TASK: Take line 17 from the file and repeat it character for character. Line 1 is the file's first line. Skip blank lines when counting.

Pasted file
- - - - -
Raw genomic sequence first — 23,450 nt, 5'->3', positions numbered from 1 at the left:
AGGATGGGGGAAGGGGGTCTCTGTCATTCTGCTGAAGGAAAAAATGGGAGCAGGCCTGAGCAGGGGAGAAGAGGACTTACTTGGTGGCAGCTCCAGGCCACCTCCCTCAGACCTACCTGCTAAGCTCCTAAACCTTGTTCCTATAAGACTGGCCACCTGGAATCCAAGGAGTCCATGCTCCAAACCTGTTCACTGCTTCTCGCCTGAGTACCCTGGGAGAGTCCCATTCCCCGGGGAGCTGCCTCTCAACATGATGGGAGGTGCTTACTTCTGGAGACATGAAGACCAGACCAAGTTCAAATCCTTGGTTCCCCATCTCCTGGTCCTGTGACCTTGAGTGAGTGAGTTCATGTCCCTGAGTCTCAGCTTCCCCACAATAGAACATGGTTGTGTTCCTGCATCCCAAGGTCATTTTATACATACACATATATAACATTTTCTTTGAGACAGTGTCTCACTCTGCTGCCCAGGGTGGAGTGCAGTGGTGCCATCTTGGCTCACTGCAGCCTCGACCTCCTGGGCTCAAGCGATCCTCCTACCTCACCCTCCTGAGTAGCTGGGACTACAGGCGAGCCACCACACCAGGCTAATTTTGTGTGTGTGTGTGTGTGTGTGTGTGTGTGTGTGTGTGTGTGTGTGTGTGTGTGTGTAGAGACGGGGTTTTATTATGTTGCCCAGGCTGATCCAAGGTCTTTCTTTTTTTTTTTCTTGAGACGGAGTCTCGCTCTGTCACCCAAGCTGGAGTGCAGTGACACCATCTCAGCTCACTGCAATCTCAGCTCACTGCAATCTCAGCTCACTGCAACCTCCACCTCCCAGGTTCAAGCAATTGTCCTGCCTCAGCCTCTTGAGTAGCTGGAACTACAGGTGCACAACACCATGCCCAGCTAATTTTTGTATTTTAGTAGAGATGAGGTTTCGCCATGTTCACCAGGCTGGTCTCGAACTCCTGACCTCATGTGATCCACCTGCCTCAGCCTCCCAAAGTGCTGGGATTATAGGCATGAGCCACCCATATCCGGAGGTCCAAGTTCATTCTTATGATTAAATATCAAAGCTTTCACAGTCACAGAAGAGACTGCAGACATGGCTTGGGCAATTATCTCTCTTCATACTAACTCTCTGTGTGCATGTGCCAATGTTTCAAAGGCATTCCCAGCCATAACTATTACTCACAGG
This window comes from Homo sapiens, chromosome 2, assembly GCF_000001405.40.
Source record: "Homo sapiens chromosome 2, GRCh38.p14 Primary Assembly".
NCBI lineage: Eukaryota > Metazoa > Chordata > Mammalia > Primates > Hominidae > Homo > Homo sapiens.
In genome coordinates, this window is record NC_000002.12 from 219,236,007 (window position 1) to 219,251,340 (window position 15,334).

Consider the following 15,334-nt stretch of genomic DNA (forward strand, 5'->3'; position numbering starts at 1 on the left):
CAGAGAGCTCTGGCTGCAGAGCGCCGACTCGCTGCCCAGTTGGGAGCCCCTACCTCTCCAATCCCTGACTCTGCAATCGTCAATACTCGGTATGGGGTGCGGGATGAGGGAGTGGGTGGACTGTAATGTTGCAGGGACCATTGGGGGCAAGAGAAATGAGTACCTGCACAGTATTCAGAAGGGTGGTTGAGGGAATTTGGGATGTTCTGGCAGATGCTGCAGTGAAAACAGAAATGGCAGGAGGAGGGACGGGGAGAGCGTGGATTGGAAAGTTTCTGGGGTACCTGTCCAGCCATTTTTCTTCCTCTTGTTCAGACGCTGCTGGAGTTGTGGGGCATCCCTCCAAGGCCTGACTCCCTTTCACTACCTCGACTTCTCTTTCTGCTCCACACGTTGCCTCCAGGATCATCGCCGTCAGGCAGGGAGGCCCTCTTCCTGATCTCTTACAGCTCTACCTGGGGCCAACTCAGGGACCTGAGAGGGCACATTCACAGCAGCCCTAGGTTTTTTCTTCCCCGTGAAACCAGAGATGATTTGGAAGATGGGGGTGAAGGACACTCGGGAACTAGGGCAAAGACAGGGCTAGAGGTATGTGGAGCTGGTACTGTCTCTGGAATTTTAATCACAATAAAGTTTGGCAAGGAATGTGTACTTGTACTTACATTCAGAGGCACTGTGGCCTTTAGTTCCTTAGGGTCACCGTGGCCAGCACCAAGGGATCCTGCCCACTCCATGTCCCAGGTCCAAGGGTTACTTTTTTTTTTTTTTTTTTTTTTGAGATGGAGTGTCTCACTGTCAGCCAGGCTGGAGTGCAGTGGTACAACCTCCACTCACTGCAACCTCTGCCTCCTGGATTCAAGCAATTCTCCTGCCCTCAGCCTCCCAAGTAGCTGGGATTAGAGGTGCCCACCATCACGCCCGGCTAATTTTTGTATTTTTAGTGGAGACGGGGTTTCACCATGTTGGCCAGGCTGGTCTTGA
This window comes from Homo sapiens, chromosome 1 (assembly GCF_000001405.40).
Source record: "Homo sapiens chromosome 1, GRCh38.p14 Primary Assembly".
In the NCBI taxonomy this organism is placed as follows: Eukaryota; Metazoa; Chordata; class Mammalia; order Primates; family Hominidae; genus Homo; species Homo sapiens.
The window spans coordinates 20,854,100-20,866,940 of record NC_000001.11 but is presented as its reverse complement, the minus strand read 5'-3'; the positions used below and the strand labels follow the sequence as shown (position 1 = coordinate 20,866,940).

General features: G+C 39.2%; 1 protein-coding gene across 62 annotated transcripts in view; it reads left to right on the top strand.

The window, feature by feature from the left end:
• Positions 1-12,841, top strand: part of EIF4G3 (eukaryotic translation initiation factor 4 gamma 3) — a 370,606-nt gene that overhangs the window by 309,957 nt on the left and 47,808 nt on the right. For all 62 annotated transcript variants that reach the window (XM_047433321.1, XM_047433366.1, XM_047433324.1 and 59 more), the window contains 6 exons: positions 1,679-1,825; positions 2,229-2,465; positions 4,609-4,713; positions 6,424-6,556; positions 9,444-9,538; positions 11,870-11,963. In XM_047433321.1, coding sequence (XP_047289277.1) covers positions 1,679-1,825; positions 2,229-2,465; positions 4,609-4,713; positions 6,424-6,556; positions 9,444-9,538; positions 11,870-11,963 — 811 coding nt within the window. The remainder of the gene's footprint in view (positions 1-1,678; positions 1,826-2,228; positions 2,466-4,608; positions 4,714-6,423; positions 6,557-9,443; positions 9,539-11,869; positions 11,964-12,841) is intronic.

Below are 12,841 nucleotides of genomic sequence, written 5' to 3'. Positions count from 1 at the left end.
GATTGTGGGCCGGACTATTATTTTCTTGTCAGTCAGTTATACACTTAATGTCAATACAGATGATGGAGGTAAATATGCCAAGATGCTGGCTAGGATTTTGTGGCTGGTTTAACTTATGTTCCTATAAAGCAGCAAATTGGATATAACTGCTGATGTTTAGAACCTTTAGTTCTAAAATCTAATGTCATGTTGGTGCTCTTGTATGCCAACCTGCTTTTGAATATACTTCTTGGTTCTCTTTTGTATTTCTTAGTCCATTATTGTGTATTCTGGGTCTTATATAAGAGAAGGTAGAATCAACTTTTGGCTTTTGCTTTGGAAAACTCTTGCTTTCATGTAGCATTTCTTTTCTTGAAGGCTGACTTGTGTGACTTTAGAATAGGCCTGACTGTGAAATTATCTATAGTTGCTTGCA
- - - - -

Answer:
GATTGTGGGCCGGACTATTATTTTCTTGTCAGTCAGTTATACACTTAATGTCAATACAGATGATGGAGGTAAATATGCCAAGATGCTGGCTAGGATTTTGTGGCTGGTTTAACTTATGTTCCTATAAAGCAGCAAATTGGATATAACTGCTGATGTTTAGAACCTTTAGTTCTAAAATCTAATGTCATGTTGGTGCTCTTGTATGCCAACCTGCTTTTGAATATACTTCTTGGTTCTCTTTTGTATTTCTTAGTCCATTATTGTGTATTCTGGGTCTTATATAAGAGAAGGTAGAATCAACTTTTGGCTTTTGCTTTGGAAAACTCTTGCTTTCATGTAGCATTTCTTTTCTTGAAGGCTGACTTGTGTGACTTTAGAATAGGCCTGACTGTGAAATTATCTATAGTTGCTTGCA